Woods' Weekly is written by Superintendent Brian T. Woods and is sent to Northside ISD staff every Monday to keep them updated on local and state education issues.
|April 21, 2014|
Good morning! I hope you had a wonderful Easter weekend and enjoyed the time with family and friends. Meredith, Aidan and I visited some of her family and then had Easter at home – it was a great weekend.
I’ve written often in this column about the changing demographics of Texas that are largely being ignored by state leadership. NISD was featured in a National Public Radio story on these changes. That story can be found at:
More recently, the Houston Chronicle published an editorial predicting dire consequences if we fail to educate our young people in Texas who are more likely than ever to be economically disadvantaged when they start school. The Chronicle editorial can be found at: chron.com/Schar rer-Demographics-tell-tale-of-woe-for-Texas-5397794.php
The article points to the age-old question about governmental leadership – do we focus on the short- term issues that will help us get reelected or do we focus on long-term concerns that are vital to the future of the state. This is what I mean when I talk about the importance of infrastructure work in our state –infrastructure like water, roads AND education. Imagine if all of the energy and media coverage devoted to CSCOPE in the last legislative session was dedicated to these more impactful needs. This is the difference between being a legislator and a statesman. Statesmen keep the long-term interests of the state in mind when making decisions. This is a quality to look for when you vote later this spring in the primary runoffs.
One of my favorite quotes from the article is, “Although few realize it, we are in transition from the Old Texas to the New Texas. If you want to see the New Texas, visit just about any public school
in Texas. If you want to see the Old Texas, come to the Texas Senate or House chamber.” The ironic thing about the shortsighted nature of looking at this issue is that it is an economic argument. Even if you don’t feel a moral compulsion to educate those who live in poverty to give them a chance to break out of that cycle, there are real economic reasons to act in improving the educational outcomes of our children.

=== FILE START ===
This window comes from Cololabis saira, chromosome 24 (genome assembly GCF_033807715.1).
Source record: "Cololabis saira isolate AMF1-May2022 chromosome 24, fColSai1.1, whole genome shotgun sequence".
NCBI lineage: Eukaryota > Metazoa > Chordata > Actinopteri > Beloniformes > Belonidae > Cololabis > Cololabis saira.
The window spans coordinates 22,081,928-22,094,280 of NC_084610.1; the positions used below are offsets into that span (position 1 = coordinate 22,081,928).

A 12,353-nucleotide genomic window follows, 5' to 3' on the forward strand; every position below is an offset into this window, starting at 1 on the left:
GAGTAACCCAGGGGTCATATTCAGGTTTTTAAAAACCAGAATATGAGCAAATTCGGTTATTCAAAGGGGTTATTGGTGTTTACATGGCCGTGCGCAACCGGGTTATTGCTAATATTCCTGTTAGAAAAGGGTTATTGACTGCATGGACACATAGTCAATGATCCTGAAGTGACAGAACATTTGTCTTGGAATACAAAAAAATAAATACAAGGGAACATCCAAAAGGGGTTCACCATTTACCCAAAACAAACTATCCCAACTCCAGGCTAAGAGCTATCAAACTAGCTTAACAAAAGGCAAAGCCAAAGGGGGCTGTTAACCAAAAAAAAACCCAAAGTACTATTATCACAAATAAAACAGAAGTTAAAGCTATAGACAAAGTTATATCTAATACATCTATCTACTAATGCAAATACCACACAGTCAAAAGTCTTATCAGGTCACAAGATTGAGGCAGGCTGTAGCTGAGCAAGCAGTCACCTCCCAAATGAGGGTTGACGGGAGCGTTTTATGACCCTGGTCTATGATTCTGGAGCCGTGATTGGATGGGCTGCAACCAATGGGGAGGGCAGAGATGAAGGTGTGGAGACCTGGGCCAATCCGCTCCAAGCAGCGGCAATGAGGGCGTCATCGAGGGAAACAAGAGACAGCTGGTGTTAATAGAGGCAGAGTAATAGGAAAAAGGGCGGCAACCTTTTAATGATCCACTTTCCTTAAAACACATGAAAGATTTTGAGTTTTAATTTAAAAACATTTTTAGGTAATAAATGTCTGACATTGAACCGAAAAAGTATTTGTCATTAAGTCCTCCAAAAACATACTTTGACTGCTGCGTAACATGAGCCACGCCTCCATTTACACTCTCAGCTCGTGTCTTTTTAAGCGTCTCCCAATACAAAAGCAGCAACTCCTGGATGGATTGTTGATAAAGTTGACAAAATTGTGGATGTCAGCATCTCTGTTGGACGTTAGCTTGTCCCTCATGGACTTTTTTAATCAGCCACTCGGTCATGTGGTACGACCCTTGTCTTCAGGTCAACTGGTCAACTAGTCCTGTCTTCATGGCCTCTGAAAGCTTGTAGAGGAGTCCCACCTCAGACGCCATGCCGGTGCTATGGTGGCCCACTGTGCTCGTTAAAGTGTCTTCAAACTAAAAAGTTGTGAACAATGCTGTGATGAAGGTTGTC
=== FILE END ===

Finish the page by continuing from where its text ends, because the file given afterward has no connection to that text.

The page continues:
The article looks at a book written by former state demographer Steve Murdock and others and concludes, “Unless we turn serious about improving the educational achievement for our minority children, Texas' economic growth will suffer... They peg the total decline in aggregate Texas household income at between $586 billion per year at the low end and up to $1.6 trillion per year at the high end. Texas poverty rates will continue to climb, and the percentage of Texans with a college degree will decline... Texas will become less attractive to out-of-state corporations if we become a state with low education levels and high poverty...”
Clearly then, there is an obvious economic benefit to educating Texas children. Equally obvious are the economic consequences if we fail to do so.
The author concludes with the best message of the article and one that we all need to have in our arsenal when we talk to those who question the value of spending money on public education. “The demographers are warning us about the not-so rosy future if we fail to act. Education is the answer. Education is the best ticket out of poverty. We simply need state leaders to understand a universal truth: it doesn’t cost to educate a child; it pays to educate a child.”
Finally, as we get close to the election for Bond 2014, if you hear questions that you don’t feel comfortable addressing, please refer people to the Bond 2014 website and the contact us link. The link is found at http://nisd.net/bond/2014/bond-2014-contact. We want to answer questions quickly and accurately.
Have a great week!